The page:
This is a a magical little place that offers the luxuries of the new world against a rich and beautiful historical backdrop.
Being an inkblot of a nation has bruised neither Brunei’s self-image nor its prosperity. The Islamic pride and sovereign swishness are embodied in the flag – regal, striking and strict all at once – the yellow banner with white and black diagonal stripes bears a red insignia of wings, umbrellas and masts signifying justice, peace and prosperity. A lofty sense of all three permeates the watery ambience of Brunei, along with the sounds of Muslim prayer time emanating from its golden-domed mosques.
The modern face of Brunei is still in the making. The Sultan-owned national carrier Royal Brunei Airlines only started to promote its realm to the world in the mid 1990s. It has recently swung from marketing Brunei as a ‘stopover’ to Sabah and Sarawak to being a destination in itself. The country is aware of its size limitations, yet Bruneians love their high quality of life and boast that they have jungle, sea, mosques and malls on their doorstep. As local DJ and television presenter Jenny Malai Ali says, Brunei is ‘a magical little place that offers the luxuries of the new world against a rich and beautiful historical backdrop’.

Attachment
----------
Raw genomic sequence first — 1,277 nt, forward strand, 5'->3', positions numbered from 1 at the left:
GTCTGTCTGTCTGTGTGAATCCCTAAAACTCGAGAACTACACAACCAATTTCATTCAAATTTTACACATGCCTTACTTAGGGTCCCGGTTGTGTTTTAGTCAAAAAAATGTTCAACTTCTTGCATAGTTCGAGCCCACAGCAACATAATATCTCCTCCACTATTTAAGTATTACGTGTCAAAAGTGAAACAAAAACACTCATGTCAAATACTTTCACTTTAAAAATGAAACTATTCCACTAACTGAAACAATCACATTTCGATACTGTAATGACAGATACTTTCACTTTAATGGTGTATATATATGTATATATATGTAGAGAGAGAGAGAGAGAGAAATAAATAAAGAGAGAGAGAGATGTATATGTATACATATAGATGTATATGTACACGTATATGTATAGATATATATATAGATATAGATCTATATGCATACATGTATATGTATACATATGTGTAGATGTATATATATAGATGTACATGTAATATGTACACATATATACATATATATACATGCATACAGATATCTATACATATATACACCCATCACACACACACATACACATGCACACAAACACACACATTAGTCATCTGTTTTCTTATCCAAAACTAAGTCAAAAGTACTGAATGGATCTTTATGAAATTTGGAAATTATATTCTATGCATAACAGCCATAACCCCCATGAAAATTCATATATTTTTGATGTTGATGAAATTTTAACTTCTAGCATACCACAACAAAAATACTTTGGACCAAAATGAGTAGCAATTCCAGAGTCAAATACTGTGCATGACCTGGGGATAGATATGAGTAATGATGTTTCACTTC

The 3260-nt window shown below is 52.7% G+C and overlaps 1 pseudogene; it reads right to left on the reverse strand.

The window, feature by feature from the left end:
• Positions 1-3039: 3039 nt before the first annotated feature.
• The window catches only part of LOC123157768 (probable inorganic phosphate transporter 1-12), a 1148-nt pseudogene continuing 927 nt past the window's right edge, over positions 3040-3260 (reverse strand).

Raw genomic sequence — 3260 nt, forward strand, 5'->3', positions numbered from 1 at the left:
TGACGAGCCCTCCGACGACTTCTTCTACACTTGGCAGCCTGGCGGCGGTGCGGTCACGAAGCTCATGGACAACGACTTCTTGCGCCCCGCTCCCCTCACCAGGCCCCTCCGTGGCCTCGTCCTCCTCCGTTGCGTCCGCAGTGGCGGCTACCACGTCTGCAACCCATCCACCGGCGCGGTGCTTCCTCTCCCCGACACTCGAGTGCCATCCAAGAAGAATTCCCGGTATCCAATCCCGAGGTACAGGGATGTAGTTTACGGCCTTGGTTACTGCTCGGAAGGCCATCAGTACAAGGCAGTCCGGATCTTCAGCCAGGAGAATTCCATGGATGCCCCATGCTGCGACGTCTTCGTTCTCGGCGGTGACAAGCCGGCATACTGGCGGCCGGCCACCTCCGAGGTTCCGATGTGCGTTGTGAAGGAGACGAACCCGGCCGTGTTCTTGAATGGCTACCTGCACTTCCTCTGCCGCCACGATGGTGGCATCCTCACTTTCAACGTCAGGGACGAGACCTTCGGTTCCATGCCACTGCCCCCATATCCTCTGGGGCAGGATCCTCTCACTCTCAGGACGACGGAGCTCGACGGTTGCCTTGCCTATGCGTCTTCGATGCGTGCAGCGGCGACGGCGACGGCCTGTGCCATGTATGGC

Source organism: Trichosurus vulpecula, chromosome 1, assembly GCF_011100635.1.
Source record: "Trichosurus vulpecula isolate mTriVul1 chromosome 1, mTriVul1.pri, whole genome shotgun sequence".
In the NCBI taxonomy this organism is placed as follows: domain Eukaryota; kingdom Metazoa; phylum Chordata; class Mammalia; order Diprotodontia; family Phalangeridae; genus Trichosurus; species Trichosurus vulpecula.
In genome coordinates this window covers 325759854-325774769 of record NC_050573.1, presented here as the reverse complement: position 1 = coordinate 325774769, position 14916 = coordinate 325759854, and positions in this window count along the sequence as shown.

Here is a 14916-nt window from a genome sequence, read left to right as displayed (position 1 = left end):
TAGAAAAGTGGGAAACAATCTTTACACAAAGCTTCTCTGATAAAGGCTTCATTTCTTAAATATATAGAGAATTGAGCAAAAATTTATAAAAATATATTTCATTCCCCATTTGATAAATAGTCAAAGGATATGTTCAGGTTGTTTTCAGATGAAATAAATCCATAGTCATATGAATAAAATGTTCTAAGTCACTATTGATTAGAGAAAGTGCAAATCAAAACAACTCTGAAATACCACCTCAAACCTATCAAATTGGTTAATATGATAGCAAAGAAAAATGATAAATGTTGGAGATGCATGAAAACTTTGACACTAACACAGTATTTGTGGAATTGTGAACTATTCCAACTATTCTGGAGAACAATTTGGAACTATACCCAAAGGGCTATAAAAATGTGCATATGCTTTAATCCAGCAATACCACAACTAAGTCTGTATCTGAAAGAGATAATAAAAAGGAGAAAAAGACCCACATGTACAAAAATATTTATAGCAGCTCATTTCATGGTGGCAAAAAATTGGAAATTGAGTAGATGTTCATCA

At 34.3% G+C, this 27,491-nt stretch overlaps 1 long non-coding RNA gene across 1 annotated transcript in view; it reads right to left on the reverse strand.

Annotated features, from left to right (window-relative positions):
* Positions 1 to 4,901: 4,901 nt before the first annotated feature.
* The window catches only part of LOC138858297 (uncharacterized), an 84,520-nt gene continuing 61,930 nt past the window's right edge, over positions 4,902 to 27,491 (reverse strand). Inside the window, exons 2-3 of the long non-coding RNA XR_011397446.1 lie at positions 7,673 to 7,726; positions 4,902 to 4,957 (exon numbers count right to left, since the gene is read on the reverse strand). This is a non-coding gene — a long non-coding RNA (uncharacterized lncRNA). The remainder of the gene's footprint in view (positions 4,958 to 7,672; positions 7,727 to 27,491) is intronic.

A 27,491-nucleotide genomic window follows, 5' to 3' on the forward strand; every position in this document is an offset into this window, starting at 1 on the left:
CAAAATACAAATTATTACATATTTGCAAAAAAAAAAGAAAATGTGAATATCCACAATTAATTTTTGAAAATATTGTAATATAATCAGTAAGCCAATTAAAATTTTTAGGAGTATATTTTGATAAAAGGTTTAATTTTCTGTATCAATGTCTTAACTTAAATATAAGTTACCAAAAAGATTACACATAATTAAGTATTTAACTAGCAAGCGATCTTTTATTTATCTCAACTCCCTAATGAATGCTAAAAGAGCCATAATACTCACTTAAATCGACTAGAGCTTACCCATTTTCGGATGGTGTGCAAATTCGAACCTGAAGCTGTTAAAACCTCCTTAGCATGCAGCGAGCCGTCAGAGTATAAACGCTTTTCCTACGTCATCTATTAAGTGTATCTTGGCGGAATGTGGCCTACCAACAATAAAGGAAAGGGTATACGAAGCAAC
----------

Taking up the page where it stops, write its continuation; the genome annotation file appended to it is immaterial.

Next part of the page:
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Just like humans, orangutans are master generalists, performing well in everything they do.